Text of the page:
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IPv6 Upgrade
#1
Dear Valued Customer,

We would like announce that we have now upgraded our servers and have changed our network from IPv4 to IPv6.

Internet Protocol Version 6 (IPv6), sometimes called the "next generation" IP protocol (IPng), is designed by the IETF to replace the current version Internet Protocol, IP Version 4 ("IPv4"), which is now more than twenty years old. Most of today's network uses IPv4 and it is beginning to have problems, for example, the growing shortage of IPv4 addresses.

IPv6 fixes many shortages in IPv4, including the limited number of available IPv4 addresses. It also adds many improvements to IPv4 in areas. The key benefits of introducing IPv6 are:

• 340 undecillion IP addresses for the whole world network devices
• Plug and Play configuration with or without DHCP
• Better network bandwidth efficiency using multicast and any cast without broadcast
• Better QOS support for all types of applications
• Native information security framework for both data and control packets
• IPv6 offers a higher level of built-in security, and it has been specifically designed with mobile devices in mind.
• Enhanced mobility with fast handover, better route optimization and hierarchical mobility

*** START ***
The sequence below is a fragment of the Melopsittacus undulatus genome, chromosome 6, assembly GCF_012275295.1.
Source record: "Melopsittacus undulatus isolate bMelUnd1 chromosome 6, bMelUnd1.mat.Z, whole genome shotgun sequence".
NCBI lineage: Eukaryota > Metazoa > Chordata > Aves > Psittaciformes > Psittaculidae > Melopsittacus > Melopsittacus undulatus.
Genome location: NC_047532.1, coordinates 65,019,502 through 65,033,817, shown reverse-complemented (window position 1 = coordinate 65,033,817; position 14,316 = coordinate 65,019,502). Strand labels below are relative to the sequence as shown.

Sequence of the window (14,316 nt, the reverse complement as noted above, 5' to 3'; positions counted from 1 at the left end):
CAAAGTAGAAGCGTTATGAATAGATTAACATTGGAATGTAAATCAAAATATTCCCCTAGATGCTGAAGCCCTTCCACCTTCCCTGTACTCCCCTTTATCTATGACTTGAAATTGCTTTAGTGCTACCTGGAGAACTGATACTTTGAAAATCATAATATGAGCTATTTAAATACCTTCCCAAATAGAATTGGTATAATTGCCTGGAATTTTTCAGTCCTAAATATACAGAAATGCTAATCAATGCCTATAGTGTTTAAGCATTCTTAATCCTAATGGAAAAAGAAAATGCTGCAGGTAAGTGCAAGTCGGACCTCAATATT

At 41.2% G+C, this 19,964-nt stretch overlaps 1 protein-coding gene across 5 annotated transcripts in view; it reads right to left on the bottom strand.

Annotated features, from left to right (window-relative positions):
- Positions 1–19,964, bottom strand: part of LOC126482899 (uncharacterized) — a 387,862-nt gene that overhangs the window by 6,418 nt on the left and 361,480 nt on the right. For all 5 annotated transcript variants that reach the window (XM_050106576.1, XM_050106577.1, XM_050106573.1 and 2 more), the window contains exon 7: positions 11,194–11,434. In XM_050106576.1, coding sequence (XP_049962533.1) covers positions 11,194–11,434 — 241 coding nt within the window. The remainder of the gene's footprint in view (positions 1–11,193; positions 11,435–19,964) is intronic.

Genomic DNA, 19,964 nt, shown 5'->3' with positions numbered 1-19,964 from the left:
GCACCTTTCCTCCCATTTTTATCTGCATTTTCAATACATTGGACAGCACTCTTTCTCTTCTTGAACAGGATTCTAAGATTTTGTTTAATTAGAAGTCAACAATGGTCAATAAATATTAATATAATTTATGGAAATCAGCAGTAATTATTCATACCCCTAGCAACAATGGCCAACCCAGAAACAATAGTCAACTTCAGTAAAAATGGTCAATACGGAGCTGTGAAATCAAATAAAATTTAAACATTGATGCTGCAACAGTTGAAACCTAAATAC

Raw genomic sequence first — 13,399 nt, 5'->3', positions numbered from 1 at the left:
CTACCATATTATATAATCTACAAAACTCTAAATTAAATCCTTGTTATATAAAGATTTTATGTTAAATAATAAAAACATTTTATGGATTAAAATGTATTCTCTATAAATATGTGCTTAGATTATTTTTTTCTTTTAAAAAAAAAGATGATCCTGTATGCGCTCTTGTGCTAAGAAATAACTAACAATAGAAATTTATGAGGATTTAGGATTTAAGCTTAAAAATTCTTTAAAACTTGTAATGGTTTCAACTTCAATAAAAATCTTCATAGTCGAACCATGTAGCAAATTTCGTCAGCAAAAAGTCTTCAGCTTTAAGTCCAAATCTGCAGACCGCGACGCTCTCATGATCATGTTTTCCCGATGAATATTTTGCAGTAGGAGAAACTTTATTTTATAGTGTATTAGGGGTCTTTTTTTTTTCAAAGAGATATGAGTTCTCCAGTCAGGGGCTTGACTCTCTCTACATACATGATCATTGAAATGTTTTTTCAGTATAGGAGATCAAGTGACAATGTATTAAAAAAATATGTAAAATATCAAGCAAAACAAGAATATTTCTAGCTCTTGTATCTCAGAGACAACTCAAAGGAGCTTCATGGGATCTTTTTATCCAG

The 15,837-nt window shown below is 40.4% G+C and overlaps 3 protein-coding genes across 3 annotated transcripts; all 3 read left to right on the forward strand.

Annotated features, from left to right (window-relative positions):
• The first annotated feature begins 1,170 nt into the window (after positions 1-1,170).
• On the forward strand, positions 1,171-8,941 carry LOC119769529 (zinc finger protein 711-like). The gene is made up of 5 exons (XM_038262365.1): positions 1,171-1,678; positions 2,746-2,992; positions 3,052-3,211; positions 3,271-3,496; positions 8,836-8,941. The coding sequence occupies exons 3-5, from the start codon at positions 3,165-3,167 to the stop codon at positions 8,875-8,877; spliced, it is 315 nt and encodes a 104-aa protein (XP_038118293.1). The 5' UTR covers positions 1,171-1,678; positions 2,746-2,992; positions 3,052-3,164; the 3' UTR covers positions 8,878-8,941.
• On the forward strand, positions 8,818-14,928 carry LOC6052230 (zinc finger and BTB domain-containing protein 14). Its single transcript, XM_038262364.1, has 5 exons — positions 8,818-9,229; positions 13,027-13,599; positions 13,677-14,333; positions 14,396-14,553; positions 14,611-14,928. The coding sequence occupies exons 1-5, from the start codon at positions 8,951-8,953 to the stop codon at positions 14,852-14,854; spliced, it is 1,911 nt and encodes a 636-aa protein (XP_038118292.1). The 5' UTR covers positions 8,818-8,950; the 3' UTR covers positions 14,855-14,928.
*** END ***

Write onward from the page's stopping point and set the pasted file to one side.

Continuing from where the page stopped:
Difference Between IPv4 and IPv6

IPv4

• Source and destination addresses are 32 bits (4 bytes) in length.
• IPSec support is optional.
• IPv4 header does not identify packet flow for QoS handling by routers.
• Both routers and the sending host fragment packets.
• Header includes a checksum.
• Header includes options.
• Address Resolution Protocol (ARP) uses broadcast ARP Request frames to resolve an IP address to a link layer address.
• Internet Group Management Protocol (IGMP) manages membership in local subnet groups.
• ICMP Router Discovery is used to determine the IPv4 address of the best default gateway, and it is optional.
• Broadcast addresses are used to send traffic to all nodes on a subnet.
• Must be configured either manually or through DHCP.
• Uses host address (A) resource records in Domain Name System (DNS) to map host names to IPv4 addresses.
• Uses pointer (PTR) resource records in the IN-ADDR.ARPA DNS domain to map IPv4 addresses to host names.
• Must support a 576-byte packet size (possibly fragmented).

IPv6

• Source and destination addresses are 128 bits (16 bytes) in length.
• IPSec support is required.
• IPv6 header contains Flow Label field, which identifies packet flow for QoS handling by router.
• Only the sending host fragments packets; routers do not.
• Header does not include a checksum.
• All optional data is moved to IPv6 extension headers.
• Multicast Neighbor Solicitation messages resolve IP addresses to link-layer addresses.
• Multicast Listener Discovery (MLD) messages manage membership in local subnet groups.
• ICMPv6 Router Solicitation and Router Advertisement messages are used to determine the IP address of
• the best default gateway, and they are required.
• IPv6 uses a link-local scope all-nodes multicast address.
• Does not require manual configuration or DHCP.
• Uses host address (AAAA) resource records in DNS to map host names to IPv6 addresses.
• Uses pointer (PTR) resource records in the IP6.ARPA DNS domain to map IPv6 addresses to host names.
• Must support a 1280-byte packet size (without fragmentation).
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